and as i said, relying on flash, with weekly security issues, is (imho) just as big of a security risk, if not bigger, than recommending ffmpeg (to the very small minority of users that don’t have some other codec installed).

    btw, i have great respect for both you and the whole mozilla mission (i’m a decade-long supporter in several different ways), so my comments aren’t coming out of hate, but out of prioritizing users over everything else.

    hope i didn’t offend you.. 🙁

  25. sam says:

    Yes WebP has made many improvements, the comments on the link you posted highlight many, so do the ones here: https://bugzilla.mozilla.org/show_bug.cgi?id=600919

    Maybe you could get Jeff Muizelaar to re-assess WebP for you (assuming he is a mozilla employee)

    Someone did a mini review of a recent WebP build a few months ago here: http://blog.yoav.ws/2012/07/Images-Can-we-have-less

    I think the only real problem is poor compression on black and white images. Maybe you could have someone contact google to ask them when they will fix that as WebP is ready now. It will be especially helpful for mobile firefox given slow 3g speeds and data caps.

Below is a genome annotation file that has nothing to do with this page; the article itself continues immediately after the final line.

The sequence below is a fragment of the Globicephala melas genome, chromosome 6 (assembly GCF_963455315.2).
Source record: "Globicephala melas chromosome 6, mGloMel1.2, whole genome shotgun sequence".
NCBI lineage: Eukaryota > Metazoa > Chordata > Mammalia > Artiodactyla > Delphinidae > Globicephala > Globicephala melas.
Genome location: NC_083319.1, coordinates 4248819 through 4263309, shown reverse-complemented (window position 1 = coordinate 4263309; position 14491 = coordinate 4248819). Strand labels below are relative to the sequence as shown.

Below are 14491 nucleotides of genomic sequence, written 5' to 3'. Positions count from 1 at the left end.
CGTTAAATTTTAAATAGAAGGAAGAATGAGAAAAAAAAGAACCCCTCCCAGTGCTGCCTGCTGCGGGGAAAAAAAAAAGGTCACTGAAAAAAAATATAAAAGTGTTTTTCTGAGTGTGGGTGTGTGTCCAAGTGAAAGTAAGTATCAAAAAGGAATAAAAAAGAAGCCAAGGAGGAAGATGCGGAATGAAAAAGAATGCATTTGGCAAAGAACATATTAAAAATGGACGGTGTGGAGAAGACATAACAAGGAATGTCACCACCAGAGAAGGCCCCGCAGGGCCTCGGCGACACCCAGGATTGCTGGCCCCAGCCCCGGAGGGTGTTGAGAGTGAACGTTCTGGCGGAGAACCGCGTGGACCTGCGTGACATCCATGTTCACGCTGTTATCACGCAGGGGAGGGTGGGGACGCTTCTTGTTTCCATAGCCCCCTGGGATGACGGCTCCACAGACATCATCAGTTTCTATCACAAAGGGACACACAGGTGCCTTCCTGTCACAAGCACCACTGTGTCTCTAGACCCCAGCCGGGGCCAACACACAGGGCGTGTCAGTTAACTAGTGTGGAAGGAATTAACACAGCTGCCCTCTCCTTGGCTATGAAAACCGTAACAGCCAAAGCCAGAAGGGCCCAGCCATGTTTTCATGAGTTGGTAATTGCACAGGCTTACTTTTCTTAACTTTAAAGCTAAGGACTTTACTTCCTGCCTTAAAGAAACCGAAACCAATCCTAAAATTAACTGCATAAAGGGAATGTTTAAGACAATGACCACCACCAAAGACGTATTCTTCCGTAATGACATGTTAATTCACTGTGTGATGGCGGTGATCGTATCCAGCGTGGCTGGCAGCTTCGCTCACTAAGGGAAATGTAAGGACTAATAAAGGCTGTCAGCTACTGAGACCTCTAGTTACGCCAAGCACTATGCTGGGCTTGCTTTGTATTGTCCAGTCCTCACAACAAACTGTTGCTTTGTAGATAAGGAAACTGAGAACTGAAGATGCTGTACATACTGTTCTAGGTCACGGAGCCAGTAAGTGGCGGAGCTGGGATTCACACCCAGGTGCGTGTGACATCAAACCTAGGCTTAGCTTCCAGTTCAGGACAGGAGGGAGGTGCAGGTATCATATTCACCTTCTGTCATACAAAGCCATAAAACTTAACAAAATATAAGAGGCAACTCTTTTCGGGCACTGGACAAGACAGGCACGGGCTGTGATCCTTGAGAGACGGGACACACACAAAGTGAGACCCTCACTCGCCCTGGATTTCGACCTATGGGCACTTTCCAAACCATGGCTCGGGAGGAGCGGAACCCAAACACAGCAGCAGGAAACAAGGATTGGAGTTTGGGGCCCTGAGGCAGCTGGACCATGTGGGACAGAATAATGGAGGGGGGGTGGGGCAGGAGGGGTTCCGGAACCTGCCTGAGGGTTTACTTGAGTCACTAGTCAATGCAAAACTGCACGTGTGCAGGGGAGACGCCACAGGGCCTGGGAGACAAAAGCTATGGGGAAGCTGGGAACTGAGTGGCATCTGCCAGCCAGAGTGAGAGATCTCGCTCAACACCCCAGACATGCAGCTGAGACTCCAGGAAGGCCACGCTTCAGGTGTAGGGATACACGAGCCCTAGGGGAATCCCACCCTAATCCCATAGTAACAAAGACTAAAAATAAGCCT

26. Brendan Eich says:

    @Tom: if you want to dispute something in earnest, best not to impute bad motive. “Disingenuous” has in its first meaning “insincere or calculating”. How about we disagree on definitions or premises? Or perhaps one of us is simply mistaken?

    On to the substance of your comment. You wrote “I don’t understand, you mean FirefoxOS devices will have h264 support without your partners (OEMs?) paying MPEG-LA? how did you manage that?”

    No, I wrote — and you quoted me — that “this does not mean Mozilla or our downstream distributors pay patent royalties….” Someone has paid, but not Mozilla for its open source built on OS-level codecs, and not any of our downstream open source distros (Linux, mainly).